'Swamped' Kiwis cope with floods

20:42, Jan 29 2013

A group of former Southland residents survived a night sheltering in their cars when a cyclone battering the east coast of Australia cut off road access to an emergency shelter.

Former Invercargill resident Kris Ansell, speaking from Boyne Island, just south of the port city of Gladstone in Queensland, said he and fellow Southlander Matt Peterson and Mr Peterson's family were forced to evacuate their homes in Boyne Island in the early hours of Sunday morning.

The Southlanders found themselves in the path of ex-Tropical Cyclone Oswald.

Queensland police and emergency service workers ordered a mandatory evacuation when Lake Awoonga - the main water supply for the Gladstone region - broke, Mr Ansell said.

However, when the Southlanders attempted to make it to an emergency evacuation shelter, they were cut off by floodwaters.

"We couldn't get through to the shelter and we couldn't really go back so we found high ground and spent the night trying to sleep in our cars," he said.


"There were 11 of us, all from Invercargill and Gore, in three cars, including Matt's kids."

Despite the heavy rain and strong winds, everyone remained calm and did their best to look after the children, Mr Ansell said.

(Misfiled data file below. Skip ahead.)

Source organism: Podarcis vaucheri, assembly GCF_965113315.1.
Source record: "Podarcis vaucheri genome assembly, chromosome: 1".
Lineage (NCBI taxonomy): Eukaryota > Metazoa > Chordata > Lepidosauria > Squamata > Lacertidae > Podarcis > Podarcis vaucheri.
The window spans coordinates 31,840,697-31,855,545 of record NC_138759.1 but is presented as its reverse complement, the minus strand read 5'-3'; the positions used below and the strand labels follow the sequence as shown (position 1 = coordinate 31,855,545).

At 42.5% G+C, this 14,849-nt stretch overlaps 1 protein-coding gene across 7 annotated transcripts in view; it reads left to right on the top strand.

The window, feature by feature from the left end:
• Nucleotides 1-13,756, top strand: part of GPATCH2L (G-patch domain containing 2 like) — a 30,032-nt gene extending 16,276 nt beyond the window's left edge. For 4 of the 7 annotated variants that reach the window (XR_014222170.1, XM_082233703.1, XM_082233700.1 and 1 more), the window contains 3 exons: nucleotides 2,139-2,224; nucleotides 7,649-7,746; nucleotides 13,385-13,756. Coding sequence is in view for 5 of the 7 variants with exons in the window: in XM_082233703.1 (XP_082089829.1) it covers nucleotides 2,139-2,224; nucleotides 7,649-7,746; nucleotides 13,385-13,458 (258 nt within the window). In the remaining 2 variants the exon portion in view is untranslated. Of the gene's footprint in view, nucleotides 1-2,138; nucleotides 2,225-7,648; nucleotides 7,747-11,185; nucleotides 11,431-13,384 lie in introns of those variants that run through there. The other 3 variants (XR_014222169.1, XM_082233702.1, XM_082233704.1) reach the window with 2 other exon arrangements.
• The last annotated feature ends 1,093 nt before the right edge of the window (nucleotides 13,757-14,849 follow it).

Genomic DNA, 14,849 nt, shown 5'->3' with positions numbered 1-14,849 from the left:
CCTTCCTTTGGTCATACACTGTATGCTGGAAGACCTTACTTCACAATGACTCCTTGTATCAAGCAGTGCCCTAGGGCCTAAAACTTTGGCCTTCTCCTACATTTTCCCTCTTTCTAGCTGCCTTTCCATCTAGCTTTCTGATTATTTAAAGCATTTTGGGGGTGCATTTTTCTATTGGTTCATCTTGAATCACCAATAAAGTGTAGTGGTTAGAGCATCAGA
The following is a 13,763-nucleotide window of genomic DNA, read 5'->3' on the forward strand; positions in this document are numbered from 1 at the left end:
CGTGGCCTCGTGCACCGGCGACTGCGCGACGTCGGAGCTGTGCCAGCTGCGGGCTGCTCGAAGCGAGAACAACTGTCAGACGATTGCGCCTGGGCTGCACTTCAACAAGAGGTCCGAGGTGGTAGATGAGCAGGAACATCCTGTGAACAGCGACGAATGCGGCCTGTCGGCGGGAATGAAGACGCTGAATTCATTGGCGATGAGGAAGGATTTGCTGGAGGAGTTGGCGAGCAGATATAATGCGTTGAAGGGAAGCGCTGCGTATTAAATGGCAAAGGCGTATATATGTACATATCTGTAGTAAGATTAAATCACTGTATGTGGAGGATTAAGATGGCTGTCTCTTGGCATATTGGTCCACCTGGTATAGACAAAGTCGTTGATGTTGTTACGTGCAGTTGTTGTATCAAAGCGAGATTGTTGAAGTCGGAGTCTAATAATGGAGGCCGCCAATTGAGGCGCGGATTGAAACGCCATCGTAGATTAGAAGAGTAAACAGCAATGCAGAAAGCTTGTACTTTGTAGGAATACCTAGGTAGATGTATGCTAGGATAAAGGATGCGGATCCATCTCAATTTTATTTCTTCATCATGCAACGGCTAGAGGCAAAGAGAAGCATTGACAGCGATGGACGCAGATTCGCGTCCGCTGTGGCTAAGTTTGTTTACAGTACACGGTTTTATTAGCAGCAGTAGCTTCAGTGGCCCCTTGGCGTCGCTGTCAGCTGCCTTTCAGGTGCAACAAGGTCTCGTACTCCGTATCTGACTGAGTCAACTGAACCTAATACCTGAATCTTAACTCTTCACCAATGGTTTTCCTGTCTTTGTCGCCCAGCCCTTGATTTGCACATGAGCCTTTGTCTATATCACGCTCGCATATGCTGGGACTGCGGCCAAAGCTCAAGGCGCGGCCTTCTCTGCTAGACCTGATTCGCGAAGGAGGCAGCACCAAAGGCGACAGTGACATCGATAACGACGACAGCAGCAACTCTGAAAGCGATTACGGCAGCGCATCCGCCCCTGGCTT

Residents of Boyne Island had eventually returned home to flooded homes and cars.

The water levels receded during the night and since Sunday the community had been cleaning up.

"The whole street just got stuck in," he said.

"Out of the disaster there has been an amazing spirit in the community.

"I didn't realise there were so many Kiwis here until we all met cleaning up."

Mr Peterson said his children, Hunter, 8, and Deakon, 7, had coped with the situation very well during a pretty rough 24-hour period

"The kids have been awesome. Typical Southlanders - nothing phases them," Mr Peterson said.

He said his house had suffered carpet and plasterboard damage and it was now considered a fire hazard because some of the wall sockets were swamped by the floodwaters.

Maree Francis, another former Invercargill resident living in Gladstone, said she watched the cyclone hit the city from her fourth floor flat.

"We were fortunate compared to others, the only risk was our windows blowing in. They held firm but the wind and rain were so strong the water forced its way into our flat despite being locked."

The cyclone seemed to hover around Gladstone, dumping an incredible amount of water in what had been described as a once in a 2000-year event, she said.

Meanwhile, former Invercargill resident Ben Tattersfield, who lives on the Gold Coast, was left stranded in Brisbane.

Mr Tattersfield had caught the train to Brisbane to spend the weekend with his girlfriend before flooding derailed his plans to get back home.

"The trains were cancelled because of flood damage," he said.

He was returning yesterday to his beachfront property and said he hoped there was not too much damage.

The Southland Times